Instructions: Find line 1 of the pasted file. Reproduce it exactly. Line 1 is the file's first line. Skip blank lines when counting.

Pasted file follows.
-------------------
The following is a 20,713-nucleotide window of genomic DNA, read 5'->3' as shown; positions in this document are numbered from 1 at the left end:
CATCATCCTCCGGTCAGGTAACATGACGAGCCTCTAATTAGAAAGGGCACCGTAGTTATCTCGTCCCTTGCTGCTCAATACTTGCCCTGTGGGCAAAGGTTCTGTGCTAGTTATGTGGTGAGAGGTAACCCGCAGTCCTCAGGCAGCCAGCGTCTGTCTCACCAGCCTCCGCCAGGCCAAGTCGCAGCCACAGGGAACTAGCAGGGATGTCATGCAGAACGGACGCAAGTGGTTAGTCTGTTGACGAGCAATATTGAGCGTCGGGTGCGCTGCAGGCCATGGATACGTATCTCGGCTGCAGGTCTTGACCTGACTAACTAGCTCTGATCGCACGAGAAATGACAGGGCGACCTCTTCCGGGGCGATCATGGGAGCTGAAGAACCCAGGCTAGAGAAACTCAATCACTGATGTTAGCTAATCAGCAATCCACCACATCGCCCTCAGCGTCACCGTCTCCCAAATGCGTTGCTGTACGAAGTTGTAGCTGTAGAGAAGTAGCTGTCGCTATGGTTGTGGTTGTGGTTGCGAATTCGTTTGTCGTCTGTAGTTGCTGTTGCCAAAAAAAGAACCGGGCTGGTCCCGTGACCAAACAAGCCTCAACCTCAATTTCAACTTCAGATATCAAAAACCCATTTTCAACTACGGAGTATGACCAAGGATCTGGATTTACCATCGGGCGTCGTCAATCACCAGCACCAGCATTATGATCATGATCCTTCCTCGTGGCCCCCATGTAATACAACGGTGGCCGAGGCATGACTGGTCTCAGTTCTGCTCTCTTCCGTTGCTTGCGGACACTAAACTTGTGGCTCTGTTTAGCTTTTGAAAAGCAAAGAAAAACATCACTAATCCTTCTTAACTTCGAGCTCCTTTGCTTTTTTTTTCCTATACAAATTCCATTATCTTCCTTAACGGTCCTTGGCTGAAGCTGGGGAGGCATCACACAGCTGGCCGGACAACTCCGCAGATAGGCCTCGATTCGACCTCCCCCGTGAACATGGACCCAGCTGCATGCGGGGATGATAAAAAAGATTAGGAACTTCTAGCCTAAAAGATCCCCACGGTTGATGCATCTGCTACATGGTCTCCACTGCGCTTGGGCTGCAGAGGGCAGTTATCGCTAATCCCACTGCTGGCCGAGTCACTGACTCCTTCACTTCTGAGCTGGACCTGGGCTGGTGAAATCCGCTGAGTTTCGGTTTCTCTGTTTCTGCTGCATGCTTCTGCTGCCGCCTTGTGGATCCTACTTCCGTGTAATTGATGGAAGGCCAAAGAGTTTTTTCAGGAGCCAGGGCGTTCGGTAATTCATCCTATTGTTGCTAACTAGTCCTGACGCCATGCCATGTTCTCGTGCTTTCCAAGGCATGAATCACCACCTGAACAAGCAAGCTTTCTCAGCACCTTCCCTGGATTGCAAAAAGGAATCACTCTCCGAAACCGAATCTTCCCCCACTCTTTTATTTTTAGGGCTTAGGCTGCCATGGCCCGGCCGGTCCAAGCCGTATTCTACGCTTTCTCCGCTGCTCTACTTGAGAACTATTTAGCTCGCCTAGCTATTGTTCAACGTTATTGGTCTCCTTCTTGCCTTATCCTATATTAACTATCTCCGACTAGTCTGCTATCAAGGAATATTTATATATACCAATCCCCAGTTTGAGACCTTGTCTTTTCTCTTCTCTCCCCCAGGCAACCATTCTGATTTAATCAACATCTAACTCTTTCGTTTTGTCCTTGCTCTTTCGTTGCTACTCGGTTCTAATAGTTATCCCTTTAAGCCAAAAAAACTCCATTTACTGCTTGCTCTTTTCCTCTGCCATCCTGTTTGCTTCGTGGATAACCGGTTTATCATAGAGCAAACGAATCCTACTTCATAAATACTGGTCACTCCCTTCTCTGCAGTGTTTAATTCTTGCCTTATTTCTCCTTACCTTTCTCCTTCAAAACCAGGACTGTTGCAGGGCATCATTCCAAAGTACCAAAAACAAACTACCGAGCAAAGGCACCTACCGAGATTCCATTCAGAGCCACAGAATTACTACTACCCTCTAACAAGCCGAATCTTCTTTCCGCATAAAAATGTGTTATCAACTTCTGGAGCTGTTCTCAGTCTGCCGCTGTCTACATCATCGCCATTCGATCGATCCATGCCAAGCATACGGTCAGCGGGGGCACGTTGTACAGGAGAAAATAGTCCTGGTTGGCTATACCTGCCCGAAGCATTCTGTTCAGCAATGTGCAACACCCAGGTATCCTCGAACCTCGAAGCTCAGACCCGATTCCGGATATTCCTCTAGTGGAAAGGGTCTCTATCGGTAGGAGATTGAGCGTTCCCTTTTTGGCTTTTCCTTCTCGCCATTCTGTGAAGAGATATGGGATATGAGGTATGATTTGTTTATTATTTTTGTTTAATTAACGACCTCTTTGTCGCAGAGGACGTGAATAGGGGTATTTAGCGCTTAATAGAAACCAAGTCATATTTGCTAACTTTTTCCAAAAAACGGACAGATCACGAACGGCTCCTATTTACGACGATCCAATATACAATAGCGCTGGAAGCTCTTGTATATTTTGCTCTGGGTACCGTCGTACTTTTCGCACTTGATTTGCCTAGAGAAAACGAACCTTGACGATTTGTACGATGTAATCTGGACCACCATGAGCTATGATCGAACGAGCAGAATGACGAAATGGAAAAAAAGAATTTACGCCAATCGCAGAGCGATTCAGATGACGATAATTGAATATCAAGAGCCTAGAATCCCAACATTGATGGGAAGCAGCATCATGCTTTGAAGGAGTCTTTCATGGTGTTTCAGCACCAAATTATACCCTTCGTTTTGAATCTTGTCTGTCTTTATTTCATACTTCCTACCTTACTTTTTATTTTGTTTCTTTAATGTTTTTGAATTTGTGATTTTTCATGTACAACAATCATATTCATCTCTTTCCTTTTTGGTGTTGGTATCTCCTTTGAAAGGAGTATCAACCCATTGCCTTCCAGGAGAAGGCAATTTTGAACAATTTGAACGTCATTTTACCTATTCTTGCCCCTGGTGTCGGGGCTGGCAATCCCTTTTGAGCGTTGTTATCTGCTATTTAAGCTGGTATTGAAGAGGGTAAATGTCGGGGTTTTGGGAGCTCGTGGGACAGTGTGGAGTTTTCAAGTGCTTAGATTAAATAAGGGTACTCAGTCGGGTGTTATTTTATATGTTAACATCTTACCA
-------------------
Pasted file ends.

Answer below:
The following is a 20,713-nucleotide window of genomic DNA, read 5'->3' as shown; positions in this document are numbered from 1 at the left end: